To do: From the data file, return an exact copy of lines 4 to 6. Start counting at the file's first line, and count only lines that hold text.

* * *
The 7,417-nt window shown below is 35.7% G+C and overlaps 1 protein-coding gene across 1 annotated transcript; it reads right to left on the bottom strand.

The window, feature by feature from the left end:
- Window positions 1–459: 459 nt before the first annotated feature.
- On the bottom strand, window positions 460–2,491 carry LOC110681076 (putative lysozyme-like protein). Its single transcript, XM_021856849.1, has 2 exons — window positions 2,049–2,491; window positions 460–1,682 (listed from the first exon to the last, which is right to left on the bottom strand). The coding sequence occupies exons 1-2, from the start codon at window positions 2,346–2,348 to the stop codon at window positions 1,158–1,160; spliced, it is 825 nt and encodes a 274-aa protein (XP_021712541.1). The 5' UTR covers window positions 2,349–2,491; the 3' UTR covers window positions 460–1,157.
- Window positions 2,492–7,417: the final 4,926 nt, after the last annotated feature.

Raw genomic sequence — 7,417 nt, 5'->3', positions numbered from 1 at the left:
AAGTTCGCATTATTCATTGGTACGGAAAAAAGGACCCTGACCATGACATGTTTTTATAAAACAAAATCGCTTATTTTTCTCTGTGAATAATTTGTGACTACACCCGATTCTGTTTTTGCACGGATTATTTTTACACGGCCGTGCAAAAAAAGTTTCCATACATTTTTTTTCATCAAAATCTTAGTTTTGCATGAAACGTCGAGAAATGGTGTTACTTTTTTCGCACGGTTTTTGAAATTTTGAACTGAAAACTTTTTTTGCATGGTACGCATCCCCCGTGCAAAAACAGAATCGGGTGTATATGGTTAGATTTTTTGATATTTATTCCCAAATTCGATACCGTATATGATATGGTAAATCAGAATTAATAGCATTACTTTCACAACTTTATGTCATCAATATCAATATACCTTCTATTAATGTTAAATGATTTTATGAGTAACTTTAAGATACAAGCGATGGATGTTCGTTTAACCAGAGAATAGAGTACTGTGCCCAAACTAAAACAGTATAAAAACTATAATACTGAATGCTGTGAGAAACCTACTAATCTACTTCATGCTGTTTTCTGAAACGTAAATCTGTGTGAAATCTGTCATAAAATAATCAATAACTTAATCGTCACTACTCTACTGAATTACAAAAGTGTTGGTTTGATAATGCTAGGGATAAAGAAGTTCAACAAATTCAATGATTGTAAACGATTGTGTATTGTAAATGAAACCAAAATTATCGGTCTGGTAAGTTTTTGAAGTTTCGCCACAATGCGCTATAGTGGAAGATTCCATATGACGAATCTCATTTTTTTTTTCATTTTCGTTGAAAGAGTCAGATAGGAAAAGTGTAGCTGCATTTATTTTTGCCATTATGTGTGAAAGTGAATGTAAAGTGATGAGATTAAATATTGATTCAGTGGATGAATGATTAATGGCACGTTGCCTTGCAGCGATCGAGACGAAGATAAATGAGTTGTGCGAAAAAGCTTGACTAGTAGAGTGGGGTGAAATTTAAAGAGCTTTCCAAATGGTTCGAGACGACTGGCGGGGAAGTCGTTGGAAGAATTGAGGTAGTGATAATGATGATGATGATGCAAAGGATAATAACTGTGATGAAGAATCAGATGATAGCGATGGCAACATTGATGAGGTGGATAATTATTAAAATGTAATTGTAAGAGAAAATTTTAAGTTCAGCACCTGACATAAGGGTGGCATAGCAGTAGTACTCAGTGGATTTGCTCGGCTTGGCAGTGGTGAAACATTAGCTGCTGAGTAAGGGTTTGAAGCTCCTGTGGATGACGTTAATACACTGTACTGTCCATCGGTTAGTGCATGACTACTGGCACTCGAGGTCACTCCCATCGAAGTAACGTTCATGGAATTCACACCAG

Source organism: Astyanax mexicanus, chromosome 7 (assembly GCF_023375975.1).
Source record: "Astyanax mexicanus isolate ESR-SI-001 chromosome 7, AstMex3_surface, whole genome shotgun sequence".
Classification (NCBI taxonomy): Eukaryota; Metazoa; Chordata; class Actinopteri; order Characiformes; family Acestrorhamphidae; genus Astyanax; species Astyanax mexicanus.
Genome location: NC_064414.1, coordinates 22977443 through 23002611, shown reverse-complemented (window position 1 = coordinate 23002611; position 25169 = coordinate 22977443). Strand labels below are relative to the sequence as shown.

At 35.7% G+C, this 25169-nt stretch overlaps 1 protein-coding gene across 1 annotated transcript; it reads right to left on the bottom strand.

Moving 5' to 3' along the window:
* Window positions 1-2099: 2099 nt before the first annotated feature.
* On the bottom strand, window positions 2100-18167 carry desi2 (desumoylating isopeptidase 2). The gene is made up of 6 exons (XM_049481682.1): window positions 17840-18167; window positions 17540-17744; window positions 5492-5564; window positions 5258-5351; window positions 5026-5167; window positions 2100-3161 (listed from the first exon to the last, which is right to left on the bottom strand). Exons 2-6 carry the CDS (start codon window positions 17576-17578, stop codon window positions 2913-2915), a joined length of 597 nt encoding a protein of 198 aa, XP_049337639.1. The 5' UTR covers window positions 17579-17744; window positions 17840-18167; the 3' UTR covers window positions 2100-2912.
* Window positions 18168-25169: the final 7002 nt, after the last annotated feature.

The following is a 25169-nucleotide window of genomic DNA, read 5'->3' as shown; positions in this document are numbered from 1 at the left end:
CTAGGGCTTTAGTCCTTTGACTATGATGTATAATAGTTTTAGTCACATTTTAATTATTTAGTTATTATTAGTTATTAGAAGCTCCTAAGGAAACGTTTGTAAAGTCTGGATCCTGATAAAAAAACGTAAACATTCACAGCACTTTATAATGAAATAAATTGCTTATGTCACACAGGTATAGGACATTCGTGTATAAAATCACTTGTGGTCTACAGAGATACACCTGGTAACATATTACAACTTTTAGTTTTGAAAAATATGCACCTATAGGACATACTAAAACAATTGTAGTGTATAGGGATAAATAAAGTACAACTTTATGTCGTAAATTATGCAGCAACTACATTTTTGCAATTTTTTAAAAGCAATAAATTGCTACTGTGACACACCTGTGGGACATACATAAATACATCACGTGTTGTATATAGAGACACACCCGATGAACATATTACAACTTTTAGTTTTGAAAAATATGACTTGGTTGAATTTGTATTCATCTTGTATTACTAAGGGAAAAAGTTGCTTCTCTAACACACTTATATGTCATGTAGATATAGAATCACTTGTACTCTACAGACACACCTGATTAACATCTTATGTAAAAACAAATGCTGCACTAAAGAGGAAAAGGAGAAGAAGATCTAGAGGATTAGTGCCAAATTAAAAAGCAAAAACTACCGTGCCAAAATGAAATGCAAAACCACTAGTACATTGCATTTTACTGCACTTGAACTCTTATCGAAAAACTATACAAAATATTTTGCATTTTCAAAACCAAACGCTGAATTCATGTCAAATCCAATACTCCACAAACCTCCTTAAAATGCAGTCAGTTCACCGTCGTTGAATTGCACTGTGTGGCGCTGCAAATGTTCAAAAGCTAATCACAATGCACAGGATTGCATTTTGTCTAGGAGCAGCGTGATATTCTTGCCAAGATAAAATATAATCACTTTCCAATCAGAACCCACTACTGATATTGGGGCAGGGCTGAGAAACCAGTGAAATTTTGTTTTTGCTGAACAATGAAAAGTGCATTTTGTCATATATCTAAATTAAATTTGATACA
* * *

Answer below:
- On the bottom strand, window positions 460–2,491 carry LOC110681076 (putative lysozyme-like protein). Its single transcript, XM_021856849.1, has 2 exons — window positions 2,049–2,491; window positions 460–1,682 (listed from the first exon to the last, which is right to left on the bottom strand). The coding sequence occupies exons 1-2, from the start codon at window positions 2,346–2,348 to the stop codon at window positions 1,158–1,160; spliced, it is 825 nt and encodes a 274-aa protein (XP_021712541.1). The 5' UTR covers window positions 2,349–2,491; the 3' UTR covers window positions 460–1,157.
- Window positions 2,492–7,417: the final 4,926 nt, after the last annotated feature.

Raw genomic sequence — 7,417 nt, 5'->3', positions numbered from 1 at the left: